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Romans, Barbarians and the Lean Startup

The day was just dawning and clutters of mist hanged at the edge of the forest, slowly sliding to the swamp on the banks of an unnamed river. Prefect Marcus Tiberius Fallus stood mounted on the top of a small hill and looked at the landscape below with explicit disgust. It’s been already two weeks since his troops set up their camp in this gods-forsaken hole, deep in the lands of Vandals.

The day was just dawning and clutters of mist hanged at the edge of the forest, slowly sliding to the swamp on the banks of an unnamed river. Prefect Marcus Tiberius Fallus stood mounted on the top of a small hill and looked at the landscape below with explicit disgust. It’s been already two weeks since his troops set up their camp in this gods-forsaken hole, deep in the lands of Vandals. Jupiter the almighty! He could hardly say what was worse: the stink of the marshes, the swarms of mosquitoes, or the barbarians, whom the woods teemed with. Yet for some reason the Consul decided that these hills, river and forest constitute a significant strategic importance for strengthening Rome’s presence in the foremost northern reaches of the Empire. He ordered Marcus Tiberius to consolidate his positions here until the re-enforcements arrive. This would definitely be a much easier task should their camp be on the top of the mountain, where the hills are covered by that damn forest. The top is, in turn, almost free of trees – so the whole mountain resembled to the Prefect the bald head of his old strategy teacher. When the future Prefect wasn’t good enough at mastering the art of war, the veteran turned cleric at Mars temple countless times painfully stroke with his short wooden stick Marcus Tiberius’ head, back and some more sensitive parts of his body.

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Those memories caused sudden headache. The Prefect produced a silent sigh and looked left to the plain on the riverbank where his legionaries already started gathering for the morning drill. A total of 723 soldiers: almost two full cohorts, eight centurions, 25 equites, five ballistas and one dysfunctional catapult. Not enough. To be able to clean the forest from the savage Vandals, he needs at least twice that much. Hail to the Gods, a messenger that arrived yesterday from Legate Citio said that his cohorts are already on the marsh and will arrive in five to seven days.

Marcus Tiberius shivered  turned his horse left and began a slow descend from the hill. Down in the valley, centurions shouted short commands trying to outvoice the piping of frogs. Red flags with golden eagles waving in accurate rows – a sharp contrast with the surrounding wilderness. “Gloria Romanorum” whispered the Prefect – and it – made him feel a little bit better.

***

Olloric the Toothless sat leaning on the trunk of a large elm and looked down at the Roman camp. Foliage and terrain covered him well from an unwelcome eye. Geometrically perfect ranks of soldiers in glimmering armour marched, stroking an imaginary enemy with long piles and forming different figures out of their large rectangular shields on the plain at the river bank. Olloric, who got his nickname after an unsuccessful attempt to mount a horse from the rear, looked right and left at his chief commanders, Bump and Snivel, who also observed the Roman camp. Snivel’s face showed a genuine adoration. Feeling Oloric’s gaze, he turned to him smilingly and said:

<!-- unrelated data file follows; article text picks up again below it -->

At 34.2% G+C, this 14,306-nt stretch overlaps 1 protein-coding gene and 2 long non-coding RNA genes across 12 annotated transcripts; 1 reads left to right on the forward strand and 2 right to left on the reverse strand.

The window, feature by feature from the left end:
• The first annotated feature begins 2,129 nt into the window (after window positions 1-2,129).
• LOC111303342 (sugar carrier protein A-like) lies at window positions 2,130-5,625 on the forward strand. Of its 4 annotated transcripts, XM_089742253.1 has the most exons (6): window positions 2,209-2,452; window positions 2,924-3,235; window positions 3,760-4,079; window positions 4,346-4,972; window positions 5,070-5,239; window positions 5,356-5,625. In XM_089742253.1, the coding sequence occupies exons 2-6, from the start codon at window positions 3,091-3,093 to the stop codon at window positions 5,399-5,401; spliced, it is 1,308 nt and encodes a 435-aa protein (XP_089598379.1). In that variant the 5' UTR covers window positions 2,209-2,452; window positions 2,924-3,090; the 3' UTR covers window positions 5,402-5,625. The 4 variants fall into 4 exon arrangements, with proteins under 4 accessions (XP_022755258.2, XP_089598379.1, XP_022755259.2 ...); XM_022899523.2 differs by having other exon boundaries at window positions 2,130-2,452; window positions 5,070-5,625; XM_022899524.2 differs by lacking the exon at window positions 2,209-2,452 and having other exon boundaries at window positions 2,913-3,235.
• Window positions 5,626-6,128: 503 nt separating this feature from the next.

• Beauty!

After that he gaily blew his nose into the grass.

Bump, in contrast, revealed no specific emotion. His face was distorted with so many scars from countless battles that he seemed to have lost the ability of expression. Yet in Bump’s eyes, Olloric saw an excited anticipation.

Snivel and Bump were well masked with the underwood, just like roughly five hundred of fellow tribal men who lurked in the woods behind them. The location of each could only be revealed by the small vapour cloudlets they exhaled. Olloric spat and asked, addressing no one particularly:

  • So?!

The answer was a sigh of excitement, produced by hundreds of muted voices. This may as well have been a capful of wind that swept over the woods rustling the leaves.

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Olloric shrugged slightly, raised in his full height and slowly walked out of the forest. Then he raised his axe and started running down the hill, gradually gaining speed. Hundreds of other bearded men with swords, axes and spears rained down after him. A war cry of Vandals resounded over the valley and echoed from the mountains.

***

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That was a surprisingly easy victory. The barbarians were so stupid that they could not figure out something better than a basic frontal attack. Of course it wasn’t too hard for the legionnaires to quickly form a standard three-line battle position with a wall of shields covering them almost completely – and then simply pierce the savages with their piles and gladii.